The White House's new intellectual property "czar" is slated to propose new executive actions and legislative recommendations to Congress to help curb the theft of U.S. trade secrets.
During his first major speech as the White House's intellectual property enforcement coordinator, Daniel Marti said Thursday that trade secret theft online "threatens American businesses, undermines our national security and places the health of the U.S. economy in jeopardy."
"My office is in the process of developing a set of legislative recommendations and executive actions to improve the protection and enforcement of trade secrets domestically and abroad," he said in a speech before the Chamber of Commerce.
He touted President Obama's recent executive action that allows the government to impose sanctions on people or groups who offer support to obtain or knowingly receive trade secrets that were stolen in cyber hacks.
Marti has been on the job for about three weeks after being unanimously confirmed by the Senate last month. He acknowledged the infancy of his office, which was established in 2008 and has been vacant since 2013.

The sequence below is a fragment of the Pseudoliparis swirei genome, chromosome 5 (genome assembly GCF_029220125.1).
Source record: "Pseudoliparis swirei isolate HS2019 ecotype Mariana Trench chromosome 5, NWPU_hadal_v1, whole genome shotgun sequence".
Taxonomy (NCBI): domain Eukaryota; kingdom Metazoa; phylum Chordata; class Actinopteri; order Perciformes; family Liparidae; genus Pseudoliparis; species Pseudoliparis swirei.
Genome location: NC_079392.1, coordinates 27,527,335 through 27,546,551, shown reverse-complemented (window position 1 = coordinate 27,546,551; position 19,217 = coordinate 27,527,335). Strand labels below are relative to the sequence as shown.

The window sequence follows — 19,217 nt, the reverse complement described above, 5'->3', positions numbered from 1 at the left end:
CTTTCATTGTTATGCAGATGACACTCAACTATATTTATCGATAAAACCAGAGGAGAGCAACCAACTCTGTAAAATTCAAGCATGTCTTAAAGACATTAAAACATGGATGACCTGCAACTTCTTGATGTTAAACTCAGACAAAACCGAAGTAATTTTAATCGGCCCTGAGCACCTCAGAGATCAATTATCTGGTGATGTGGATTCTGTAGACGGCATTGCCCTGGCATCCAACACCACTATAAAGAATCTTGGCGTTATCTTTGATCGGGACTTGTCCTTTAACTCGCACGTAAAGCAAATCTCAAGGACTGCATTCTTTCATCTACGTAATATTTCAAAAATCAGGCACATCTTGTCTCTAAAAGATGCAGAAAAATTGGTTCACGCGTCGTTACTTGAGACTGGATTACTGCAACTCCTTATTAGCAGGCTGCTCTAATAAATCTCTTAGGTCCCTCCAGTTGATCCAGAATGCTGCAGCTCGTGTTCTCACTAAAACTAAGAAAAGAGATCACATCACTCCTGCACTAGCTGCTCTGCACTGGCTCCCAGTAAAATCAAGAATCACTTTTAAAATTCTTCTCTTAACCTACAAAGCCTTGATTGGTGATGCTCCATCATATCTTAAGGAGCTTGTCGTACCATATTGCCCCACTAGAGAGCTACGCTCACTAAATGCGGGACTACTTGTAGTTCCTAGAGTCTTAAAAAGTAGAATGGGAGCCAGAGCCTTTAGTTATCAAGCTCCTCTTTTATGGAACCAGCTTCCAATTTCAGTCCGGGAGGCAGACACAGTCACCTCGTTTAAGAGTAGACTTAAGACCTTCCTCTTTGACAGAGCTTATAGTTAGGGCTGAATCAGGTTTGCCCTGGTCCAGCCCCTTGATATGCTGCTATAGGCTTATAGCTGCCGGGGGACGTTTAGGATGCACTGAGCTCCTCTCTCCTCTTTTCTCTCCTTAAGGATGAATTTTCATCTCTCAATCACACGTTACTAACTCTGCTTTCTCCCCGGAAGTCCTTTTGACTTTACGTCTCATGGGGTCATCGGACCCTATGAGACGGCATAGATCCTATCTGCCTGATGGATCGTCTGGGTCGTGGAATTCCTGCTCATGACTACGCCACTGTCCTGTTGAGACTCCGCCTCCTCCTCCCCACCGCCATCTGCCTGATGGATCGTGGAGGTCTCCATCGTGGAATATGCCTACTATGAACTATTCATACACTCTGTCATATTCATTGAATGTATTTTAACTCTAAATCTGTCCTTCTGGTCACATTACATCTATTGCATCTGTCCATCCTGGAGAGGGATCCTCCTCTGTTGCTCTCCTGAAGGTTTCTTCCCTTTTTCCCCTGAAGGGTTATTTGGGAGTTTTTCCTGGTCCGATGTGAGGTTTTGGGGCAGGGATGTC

One of his major procedural goals will be to increase the office's resources, he said. His office is working on a broad strategic plan for intellectual property enforcement for the next three years.
Marti was nominated last year and joked about the long wait before being confirmed. He underwent two rounds of confirmation hearings before his nomination making it to the Senate floor.
"Thanks for referencing my two confirmation hearings, that was a lot of fun," he said.
During the speech, he hit on a number of other topics, including his support for patent reform in Congress and the importance of placing strong intellectual property protections in U.S. trade deals being negotiated.
He also said the country needs to change its cultural attitude when it comes to intellectual property theft online. He said he particularly identifies with the creative community, noting that he was an aspiring poet when in college.
"We must reject a cultural indifference about what constitutes a crime on the Internet," he said. "We must work together to prevent those who seek to exploit this environment for their own profit. We cannot turn a blind eye when somebody robs a person of their creative expressions, simply because the theft occurs online."